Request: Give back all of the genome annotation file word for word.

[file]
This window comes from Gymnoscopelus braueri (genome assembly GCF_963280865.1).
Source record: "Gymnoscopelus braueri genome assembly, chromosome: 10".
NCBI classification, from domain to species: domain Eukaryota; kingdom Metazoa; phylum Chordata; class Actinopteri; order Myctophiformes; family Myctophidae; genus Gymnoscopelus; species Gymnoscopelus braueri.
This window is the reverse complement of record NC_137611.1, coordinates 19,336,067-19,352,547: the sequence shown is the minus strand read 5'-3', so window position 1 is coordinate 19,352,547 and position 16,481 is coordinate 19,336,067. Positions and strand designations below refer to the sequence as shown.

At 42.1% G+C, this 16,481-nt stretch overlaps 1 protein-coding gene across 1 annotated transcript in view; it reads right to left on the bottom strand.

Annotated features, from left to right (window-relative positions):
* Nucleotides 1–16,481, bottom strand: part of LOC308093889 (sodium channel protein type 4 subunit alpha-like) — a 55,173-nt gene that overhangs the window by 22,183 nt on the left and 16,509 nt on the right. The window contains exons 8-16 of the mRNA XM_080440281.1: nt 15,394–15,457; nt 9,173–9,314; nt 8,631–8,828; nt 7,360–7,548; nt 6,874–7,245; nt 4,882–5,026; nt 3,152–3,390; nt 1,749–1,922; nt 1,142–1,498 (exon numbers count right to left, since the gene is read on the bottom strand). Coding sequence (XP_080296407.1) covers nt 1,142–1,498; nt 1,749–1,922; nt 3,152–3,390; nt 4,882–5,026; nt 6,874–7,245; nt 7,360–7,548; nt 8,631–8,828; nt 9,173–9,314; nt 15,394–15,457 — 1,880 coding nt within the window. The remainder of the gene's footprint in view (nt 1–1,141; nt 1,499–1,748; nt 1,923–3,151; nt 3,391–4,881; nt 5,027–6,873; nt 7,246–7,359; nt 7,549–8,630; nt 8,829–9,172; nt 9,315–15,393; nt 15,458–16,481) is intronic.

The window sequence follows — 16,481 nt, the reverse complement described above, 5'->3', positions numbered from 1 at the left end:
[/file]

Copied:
This window comes from Gymnoscopelus braueri (genome assembly GCF_963280865.1).
Source record: "Gymnoscopelus braueri genome assembly, chromosome: 10".
NCBI classification, from domain to species: domain Eukaryota; kingdom Metazoa; phylum Chordata; class Actinopteri; order Myctophiformes; family Myctophidae; genus Gymnoscopelus; species Gymnoscopelus braueri.
This window is the reverse complement of record NC_137611.1, coordinates 19,336,067-19,352,547: the sequence shown is the minus strand read 5'-3', so window position 1 is coordinate 19,352,547 and position 16,481 is coordinate 19,336,067. Positions and strand designations below refer to the sequence as shown.

At 42.1% G+C, this 16,481-nt stretch overlaps 1 protein-coding gene across 1 annotated transcript in view; it reads right to left on the bottom strand.

Annotated features, from left to right (window-relative positions):
* Nucleotides 1–16,481, bottom strand: part of LOC308093889 (sodium channel protein type 4 subunit alpha-like) — a 55,173-nt gene that overhangs the window by 22,183 nt on the left and 16,509 nt on the right. The window contains exons 8-16 of the mRNA XM_080440281.1: nt 15,394–15,457; nt 9,173–9,314; nt 8,631–8,828; nt 7,360–7,548; nt 6,874–7,245; nt 4,882–5,026; nt 3,152–3,390; nt 1,749–1,922; nt 1,142–1,498 (exon numbers count right to left, since the gene is read on the bottom strand). Coding sequence (XP_080296407.1) covers nt 1,142–1,498; nt 1,749–1,922; nt 3,152–3,390; nt 4,882–5,026; nt 6,874–7,245; nt 7,360–7,548; nt 8,631–8,828; nt 9,173–9,314; nt 15,394–15,457 — 1,880 coding nt within the window. The remainder of the gene's footprint in view (nt 1–1,141; nt 1,499–1,748; nt 1,923–3,151; nt 3,391–4,881; nt 5,027–6,873; nt 7,246–7,359; nt 7,549–8,630; nt 8,829–9,172; nt 9,315–15,393; nt 15,458–16,481) is intronic.

The window sequence follows — 16,481 nt, the reverse complement described above, 5'->3', positions numbered from 1 at the left end: